A lot of people tell me: "I don't cook, but I eat healthy! I buy my food from (pick one: Trader Joe's, Whole Foods, etc)" Where you buy your food does not signify healthy. WHAT you buy is what is healthy. You can get organic lettuce at the 99 cent store, and you can get a gluten-free high-sugar snack from Whole Foods. Which is healthier for you?
It's really hard to eat enough fruits and veggies if you don't cook. Minimally, you must wash, chop and/or peel sometimes. You really don't need to be a gourmet cook, or spend hours in the kitchen. Most of my meals take 5-20 minutes to prepare. I call it "making food" so that you know it is different than when I really hunker down to cook.
So, I have given myself the task of buying pre-packaged foods to see what my weight-loss/nutrition students really eat. Here is one example of my analysis:
---Prepackaged Rice Noodle Bowl, Mushroom Flavor, Ready-to-Eat in 3 minutes---
Flavor= good, has garlic mushroom taste from the flavor packets
Sodium= 29% RDA per serving. Here is the sneaky thing, the label says there is 2 servings per package. That means you are getting almost 60% of your RDA for sodium in one bowl of noodles! EEK! No more salty food for today!
Fiber= ZERO = Simple Carbs (bad for low-glycemic index eating)
Vitamins= 2% Vitamin C & Calcium X 2 (because I'm eating the whole bowl) = 4% Vitamin C & Calcium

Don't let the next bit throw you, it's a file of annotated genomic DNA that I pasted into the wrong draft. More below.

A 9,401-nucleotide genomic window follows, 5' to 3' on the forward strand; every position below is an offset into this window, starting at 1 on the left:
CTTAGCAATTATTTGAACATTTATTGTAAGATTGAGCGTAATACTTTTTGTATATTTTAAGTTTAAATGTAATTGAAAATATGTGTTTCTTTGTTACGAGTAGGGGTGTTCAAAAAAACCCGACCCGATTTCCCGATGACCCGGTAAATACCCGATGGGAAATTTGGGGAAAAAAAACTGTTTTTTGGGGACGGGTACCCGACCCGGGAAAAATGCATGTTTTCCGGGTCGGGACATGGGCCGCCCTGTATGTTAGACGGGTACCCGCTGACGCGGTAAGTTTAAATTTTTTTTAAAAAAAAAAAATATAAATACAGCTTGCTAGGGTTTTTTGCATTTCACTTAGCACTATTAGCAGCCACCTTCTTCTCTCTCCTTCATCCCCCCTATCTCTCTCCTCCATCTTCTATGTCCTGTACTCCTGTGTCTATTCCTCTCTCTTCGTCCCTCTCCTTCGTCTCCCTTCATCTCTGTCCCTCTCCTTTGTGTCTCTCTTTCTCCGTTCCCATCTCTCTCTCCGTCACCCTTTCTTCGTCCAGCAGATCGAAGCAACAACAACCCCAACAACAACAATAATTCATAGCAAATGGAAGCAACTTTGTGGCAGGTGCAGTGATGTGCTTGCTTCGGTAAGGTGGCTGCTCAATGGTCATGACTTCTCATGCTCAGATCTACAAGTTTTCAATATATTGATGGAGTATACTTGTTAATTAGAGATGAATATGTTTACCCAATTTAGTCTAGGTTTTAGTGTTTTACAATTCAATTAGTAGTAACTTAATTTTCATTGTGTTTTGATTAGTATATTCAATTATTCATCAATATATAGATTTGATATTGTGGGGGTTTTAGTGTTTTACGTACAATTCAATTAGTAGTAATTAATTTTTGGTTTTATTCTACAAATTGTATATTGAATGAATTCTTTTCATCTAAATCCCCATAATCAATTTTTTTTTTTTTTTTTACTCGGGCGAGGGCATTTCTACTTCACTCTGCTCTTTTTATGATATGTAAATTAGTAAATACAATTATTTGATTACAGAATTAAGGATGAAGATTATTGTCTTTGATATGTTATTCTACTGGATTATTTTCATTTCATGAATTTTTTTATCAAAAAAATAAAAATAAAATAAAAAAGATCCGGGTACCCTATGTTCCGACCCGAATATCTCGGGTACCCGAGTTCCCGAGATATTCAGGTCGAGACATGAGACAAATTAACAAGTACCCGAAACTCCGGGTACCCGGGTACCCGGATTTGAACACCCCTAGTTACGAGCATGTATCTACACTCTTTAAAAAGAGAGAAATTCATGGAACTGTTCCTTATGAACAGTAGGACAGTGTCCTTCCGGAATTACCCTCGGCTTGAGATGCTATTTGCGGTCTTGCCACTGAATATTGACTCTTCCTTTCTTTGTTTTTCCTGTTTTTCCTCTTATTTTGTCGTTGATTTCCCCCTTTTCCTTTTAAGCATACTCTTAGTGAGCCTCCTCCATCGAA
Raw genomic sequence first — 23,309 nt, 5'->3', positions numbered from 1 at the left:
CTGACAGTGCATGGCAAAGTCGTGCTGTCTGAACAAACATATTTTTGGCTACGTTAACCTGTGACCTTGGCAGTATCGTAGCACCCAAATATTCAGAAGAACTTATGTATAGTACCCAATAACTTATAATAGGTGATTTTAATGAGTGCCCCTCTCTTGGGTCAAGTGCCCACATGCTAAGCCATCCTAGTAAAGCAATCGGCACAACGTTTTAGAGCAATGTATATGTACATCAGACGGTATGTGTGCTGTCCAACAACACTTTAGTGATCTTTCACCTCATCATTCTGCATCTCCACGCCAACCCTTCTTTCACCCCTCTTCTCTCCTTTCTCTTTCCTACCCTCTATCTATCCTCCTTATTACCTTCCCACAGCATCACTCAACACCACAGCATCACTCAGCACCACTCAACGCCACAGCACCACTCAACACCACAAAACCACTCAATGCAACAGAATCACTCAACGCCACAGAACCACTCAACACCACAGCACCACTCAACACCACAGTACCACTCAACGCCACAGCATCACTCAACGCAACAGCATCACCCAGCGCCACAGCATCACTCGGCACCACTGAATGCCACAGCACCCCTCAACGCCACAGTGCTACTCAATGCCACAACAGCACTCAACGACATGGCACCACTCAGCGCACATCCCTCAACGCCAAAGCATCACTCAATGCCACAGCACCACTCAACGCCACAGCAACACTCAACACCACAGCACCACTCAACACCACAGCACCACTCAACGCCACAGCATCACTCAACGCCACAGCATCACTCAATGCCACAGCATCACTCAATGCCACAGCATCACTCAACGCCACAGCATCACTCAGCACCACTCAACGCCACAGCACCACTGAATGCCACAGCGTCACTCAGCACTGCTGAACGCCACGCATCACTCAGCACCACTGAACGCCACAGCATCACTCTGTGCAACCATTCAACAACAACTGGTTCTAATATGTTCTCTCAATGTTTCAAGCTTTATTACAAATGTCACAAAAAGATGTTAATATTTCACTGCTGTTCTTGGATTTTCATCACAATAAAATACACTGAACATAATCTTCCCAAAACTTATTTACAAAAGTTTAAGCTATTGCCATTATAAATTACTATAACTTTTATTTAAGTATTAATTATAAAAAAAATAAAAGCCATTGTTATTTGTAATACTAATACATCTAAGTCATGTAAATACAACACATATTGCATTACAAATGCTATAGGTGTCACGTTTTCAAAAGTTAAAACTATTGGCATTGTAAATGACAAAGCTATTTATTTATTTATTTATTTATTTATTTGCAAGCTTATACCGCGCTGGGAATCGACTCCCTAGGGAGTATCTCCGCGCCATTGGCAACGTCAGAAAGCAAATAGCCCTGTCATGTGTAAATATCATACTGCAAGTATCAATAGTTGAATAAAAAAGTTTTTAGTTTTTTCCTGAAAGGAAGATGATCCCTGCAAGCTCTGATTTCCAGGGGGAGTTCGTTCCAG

Calories= 140 X 2 = 280
In all, this bowl of noodles is filling 280 calories of simple carbs.
How to make this a decent food item?
1) Get some lean protein like chicken or wild salmon
2) Cook a side of leafy green veggies and put on top
3) Treat this noodle bowl as a "side" and not an entree--the entree is the lean protein and veggies.
If you're opting for pre-packaged food, look in the deli section for more "fresh" sandwiches, hummus, sushi. If you're opting for canned or dry foods, look for veggie-based dishes like the vacuum-packed Indian eggplant dish or a carton of butternut squash soup. Ultimately, you want to put together your pre-packaged food with fresh veggies or fruit or other food (like lean protein) so that you can have a well-rounded nutrient-dense, and healthy low-glycemic meal.